Ruth Mastron - SIETAR Europa

Human Rights, Cultural Wrongs
Human Rights, Cultural Wrongs
Ruth Mastron
(Please note that this is not a formal paper. I have tried to provide a recap of the session
in Sofia—with a couple of additions based on other meetings in Bulgaria—in the hopes
that the discussion we began there can continue. To this end, I have also started a Yahoo
Group ( which I invite you
to join by sending an e-mail to [email protected])
This session will not give you five easy steps or ten sure-fire techniques—just a lot of
quotations and maybe a couple of personal convictions. I haven’t got definitive answers,
or even answers full stop—just questions and more questions. Since I can’t afford to
collect antiques, I collect quotations instead, and I am sharing with you some quotations
that I think are relevant to our session today (NB: these quotations are included at the
end of this document, along with the Universal Declaration of Human Rights which I
displayed on a poster at the front of the conference room).
Before getting into the issues themselves, I want to provide some guidelines. While there
is clearly a relationship between culture and law, our focus today will be on the cultural
rather than the legal or political, e.g., the death penalty imposed by a state. The reason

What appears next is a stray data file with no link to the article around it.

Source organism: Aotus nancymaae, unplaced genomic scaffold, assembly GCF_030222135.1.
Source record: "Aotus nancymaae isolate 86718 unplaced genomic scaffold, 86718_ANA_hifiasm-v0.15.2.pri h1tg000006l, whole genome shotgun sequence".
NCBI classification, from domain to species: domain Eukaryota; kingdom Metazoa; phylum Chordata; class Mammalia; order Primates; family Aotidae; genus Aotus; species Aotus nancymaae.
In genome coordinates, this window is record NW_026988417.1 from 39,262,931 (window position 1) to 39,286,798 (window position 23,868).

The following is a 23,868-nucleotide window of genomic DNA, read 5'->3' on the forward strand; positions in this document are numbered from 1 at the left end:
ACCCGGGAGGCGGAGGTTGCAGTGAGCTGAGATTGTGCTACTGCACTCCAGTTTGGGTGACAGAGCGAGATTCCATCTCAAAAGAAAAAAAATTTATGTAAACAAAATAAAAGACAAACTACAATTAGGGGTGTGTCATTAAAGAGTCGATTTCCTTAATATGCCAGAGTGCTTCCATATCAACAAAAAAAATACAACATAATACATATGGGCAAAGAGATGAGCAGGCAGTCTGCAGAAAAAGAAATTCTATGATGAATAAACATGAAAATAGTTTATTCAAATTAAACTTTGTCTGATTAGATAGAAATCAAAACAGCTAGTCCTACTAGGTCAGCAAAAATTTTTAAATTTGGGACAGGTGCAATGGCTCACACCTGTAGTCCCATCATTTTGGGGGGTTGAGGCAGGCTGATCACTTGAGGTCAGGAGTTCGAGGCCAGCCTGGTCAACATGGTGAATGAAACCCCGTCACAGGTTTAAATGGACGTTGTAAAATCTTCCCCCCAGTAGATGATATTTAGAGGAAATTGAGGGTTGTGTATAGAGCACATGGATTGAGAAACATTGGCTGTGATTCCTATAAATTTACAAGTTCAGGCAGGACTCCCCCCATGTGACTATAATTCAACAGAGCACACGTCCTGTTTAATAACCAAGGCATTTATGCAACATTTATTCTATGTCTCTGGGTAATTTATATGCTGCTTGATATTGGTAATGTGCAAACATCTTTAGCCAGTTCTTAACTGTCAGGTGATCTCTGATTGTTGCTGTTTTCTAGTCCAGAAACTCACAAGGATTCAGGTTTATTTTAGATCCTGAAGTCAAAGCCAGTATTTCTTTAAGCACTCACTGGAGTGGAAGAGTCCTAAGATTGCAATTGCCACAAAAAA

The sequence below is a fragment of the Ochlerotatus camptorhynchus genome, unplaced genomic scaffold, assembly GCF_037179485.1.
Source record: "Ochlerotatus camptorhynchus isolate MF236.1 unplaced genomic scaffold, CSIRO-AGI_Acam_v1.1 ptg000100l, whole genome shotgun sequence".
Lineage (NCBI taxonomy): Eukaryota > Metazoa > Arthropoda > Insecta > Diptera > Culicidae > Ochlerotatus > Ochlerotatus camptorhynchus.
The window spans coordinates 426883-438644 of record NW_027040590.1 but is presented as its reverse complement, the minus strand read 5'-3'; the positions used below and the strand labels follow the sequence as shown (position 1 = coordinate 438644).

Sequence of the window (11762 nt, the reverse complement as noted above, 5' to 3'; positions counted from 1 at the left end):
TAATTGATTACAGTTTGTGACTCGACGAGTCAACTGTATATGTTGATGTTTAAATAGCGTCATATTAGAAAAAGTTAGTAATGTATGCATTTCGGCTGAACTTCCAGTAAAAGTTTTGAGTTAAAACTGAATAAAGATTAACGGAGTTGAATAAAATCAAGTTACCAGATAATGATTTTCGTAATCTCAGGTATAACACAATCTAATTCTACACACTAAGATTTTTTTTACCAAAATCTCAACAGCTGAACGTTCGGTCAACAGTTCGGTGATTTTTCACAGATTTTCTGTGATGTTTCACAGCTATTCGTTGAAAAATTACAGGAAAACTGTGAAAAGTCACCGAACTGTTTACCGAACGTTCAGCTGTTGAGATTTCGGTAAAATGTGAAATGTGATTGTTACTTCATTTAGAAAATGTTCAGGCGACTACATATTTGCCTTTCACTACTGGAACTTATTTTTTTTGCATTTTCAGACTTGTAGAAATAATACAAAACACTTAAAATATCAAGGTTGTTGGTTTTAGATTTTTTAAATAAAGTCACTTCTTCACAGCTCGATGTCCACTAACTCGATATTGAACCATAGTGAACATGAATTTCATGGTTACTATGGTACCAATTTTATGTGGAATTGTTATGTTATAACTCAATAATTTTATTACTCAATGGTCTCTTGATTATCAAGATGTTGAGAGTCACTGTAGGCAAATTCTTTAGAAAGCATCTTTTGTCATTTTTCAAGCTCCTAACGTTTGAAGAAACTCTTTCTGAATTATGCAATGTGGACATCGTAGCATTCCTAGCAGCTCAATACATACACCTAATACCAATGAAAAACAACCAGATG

for this is purely practical: we have only 45 minutes and this is SIETAR, not the EU or
the UN!
I invite you today to join me in what I hope is only the beginning of a complex and
difficult discussion of some crucial issues in the intercultural field. I have been asking
myself many questions related to issues of “Human Rights, Cultural Wrongs” and suspect
that I am not the only one. What I ask of you today is a willingness to go beyond
comforting platitudes and “truths”, and to listen to things that make us uncomfortable.
Among other things, I invite you to call into question our own assumptions, models and
constructs—in other words, to do what we encourage and train others to do!
If I had to identify one of the starting points for my questioning, it would be a
conversation I had with a colleague at a SIETAR Europa Congress a couple of years ago.
I was describing the work that a friend of mine—someone I very much admire—is doing
in the struggle against slavery. Not metaphorical slavery, mind you, but actual chattel